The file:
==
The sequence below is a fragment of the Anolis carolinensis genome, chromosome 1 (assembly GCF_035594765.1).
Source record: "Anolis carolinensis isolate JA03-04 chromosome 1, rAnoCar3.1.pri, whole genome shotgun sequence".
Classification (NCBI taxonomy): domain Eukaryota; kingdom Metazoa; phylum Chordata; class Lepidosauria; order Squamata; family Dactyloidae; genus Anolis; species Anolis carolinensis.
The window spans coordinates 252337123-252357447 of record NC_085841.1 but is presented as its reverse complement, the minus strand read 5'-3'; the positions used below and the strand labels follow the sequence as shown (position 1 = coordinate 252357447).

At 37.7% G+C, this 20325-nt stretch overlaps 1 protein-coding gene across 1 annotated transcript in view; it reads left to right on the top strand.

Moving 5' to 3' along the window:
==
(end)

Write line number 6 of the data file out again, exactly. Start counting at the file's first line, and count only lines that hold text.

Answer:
Moving 5' to 3' along the window: